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3. 4.

98 EN Official Journal of the European Communities C 102/139

(98/C 102/208) WRITTEN QUESTION E-2859/97


by Patricia McKenna (V) to the Commission
(11 September 1997)

Subject: Human rights abuses and excessive irradiation at Gorleben

Has the Commission seen the video evidence of blatant police brutality during the protects at Gorleben in
connection with the recent transports of nuclear waste?

Does the Commission feel that legitimate protest against such trans-boundary nuclear waste shipments (where
the Commission has a particular responsibility to the EU citizens) can ever justify the abuse of the human rights
of citizens of the Union?

Furthermore, has the Commission studied or tested the radiation emanating from the actual nuclear waste
transport containers in use, to check for compliance with standards based on ICRP 60, as well as generally
concerning the actual health of the drivers, police, protesters and general public, most specifically concerning
neutron radiation, and is the Commission aware of scientific claims that the radiation from the containers is up to
30 times more dangerous than stated?

Answer given by Mrs Bjerregaard on behalf of the Commission


(1 October 1997)

The Commission is perfectly aware of the subject of transboundary shipment of nuclear waste within the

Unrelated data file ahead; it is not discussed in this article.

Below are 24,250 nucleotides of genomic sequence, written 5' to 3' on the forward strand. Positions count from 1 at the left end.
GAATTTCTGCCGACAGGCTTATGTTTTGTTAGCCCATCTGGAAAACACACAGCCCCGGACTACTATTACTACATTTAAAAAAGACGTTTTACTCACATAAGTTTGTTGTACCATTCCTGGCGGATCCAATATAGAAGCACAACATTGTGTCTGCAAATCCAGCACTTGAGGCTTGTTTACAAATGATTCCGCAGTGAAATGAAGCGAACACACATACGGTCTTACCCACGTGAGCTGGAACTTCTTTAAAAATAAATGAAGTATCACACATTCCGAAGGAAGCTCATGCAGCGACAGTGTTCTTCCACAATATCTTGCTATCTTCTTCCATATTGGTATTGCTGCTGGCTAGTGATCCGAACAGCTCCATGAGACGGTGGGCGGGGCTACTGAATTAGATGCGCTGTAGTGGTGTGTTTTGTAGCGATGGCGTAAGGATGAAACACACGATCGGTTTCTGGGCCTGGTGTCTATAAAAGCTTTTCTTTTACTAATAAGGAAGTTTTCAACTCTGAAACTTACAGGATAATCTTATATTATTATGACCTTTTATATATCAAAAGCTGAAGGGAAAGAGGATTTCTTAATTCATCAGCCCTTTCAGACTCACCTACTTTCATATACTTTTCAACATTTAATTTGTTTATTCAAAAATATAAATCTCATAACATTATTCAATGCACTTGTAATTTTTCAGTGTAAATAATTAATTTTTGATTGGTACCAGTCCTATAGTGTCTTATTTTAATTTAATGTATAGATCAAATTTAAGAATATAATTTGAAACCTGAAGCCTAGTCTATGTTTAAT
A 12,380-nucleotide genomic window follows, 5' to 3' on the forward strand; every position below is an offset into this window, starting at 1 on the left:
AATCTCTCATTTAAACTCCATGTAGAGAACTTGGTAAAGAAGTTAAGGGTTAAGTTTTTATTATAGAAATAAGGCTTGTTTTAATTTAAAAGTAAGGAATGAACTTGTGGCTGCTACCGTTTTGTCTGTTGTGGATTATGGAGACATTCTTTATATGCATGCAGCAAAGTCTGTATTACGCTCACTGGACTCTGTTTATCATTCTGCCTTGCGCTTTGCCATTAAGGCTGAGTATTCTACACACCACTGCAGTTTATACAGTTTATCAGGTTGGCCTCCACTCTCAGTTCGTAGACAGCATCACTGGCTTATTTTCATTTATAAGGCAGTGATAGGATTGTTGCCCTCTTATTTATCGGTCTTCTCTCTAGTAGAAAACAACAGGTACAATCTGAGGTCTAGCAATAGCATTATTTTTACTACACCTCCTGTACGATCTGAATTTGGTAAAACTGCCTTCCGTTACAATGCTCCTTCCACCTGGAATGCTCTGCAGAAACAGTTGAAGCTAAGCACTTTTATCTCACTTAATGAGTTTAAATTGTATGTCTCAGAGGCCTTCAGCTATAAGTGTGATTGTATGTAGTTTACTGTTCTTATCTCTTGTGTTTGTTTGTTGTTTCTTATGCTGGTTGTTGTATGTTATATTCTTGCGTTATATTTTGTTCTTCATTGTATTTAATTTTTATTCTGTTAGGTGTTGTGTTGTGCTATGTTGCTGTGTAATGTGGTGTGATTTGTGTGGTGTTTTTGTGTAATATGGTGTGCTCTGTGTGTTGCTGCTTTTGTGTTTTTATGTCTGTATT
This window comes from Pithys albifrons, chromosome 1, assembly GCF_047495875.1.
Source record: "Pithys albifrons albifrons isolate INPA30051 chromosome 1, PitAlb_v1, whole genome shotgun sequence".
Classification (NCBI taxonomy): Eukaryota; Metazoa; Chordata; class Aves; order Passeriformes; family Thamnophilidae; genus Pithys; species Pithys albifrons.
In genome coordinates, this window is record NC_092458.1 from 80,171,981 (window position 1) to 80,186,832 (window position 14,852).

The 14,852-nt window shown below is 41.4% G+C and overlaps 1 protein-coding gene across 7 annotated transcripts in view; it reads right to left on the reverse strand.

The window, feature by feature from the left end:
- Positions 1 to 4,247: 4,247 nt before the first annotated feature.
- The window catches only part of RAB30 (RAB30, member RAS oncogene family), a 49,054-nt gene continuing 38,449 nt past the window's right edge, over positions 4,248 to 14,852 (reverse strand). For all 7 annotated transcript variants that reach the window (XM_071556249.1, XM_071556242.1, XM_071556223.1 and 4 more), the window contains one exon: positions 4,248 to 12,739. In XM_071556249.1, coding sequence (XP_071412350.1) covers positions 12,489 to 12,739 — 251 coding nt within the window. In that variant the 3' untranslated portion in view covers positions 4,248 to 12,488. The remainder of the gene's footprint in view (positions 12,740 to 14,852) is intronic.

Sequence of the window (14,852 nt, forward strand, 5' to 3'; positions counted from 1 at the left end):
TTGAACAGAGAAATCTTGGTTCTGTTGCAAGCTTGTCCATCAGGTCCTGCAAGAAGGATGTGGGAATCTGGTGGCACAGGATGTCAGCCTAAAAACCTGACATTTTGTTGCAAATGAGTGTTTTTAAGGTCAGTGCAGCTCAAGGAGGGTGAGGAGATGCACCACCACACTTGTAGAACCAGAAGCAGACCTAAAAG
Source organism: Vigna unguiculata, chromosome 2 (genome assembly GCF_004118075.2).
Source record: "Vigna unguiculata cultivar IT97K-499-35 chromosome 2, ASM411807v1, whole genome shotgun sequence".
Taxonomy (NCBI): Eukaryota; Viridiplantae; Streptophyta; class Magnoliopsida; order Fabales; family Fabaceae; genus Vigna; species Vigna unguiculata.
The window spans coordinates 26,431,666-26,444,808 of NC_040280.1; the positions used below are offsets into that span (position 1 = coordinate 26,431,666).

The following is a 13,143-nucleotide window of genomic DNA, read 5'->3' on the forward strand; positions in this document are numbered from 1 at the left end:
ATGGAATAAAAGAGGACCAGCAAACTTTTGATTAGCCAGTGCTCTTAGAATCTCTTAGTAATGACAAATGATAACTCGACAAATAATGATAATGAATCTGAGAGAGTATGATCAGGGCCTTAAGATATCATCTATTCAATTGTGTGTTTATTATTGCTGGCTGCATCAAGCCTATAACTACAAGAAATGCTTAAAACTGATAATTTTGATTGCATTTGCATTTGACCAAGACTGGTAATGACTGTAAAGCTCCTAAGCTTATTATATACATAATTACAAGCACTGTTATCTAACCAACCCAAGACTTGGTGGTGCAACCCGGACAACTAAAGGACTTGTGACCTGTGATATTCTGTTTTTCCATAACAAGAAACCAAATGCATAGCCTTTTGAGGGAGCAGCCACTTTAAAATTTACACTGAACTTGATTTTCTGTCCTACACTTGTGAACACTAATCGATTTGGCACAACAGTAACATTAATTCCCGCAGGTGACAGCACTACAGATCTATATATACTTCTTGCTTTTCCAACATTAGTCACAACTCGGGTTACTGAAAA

Community. However, it is not in a position to comment on national measures taken to overcome resistance
against legally authorized activities in the nuclear sector.

The shipment containers in use are certified and type approved according to international and national
regulations and standards. During authorised handling and use, the protection of the population and workers
against the dangers arising from ionizing radiation is guaranteed by the application of national legislation,
regulations or administrative measures based on the Council Directive laying down the basic safety standards in
radiation protection (1). There is no evidence that these standards are not being applied.

The currently accepted scientific position on biological radiation effects is reflected by the 1990 recommenda-
tions of the International commission on radiological protection (ICRP) issued as Publication No 60. The new
basic safety standards Directive 96/29/Euratom (2) mirrors the dosimetry concepts as provided by the ICRP and
there is no substantial evidence known which could give reason for modifying these internationally agreed
methods for monitoring and assessing doses involving neutrons.

(1) OJ L 265, 5.10.1984.


(2) OJ L 159, 29. 6.1996.

(98/C 102/209) WRITTEN QUESTION P-2862/97


by Doeke Eisma (ELDR) to the Commission
(1 September 1997)

Subject: Investments in the Rovno and Kmelnitsky nuclear power stations in the Ukraine

The EBRD decided some time ago not to participate in the completion of the Rovno 4 and Kmelnitsky 2 nuclear
power stations in the Ukraine as investigations had shown that the investment did not meet the ‘least-cost’
criterion with which the Bank must comply. At present the EBRD has commissioned a second study to show
whether the completion of one of the plants would in fact satisfy the ‘least-cost’ criterion.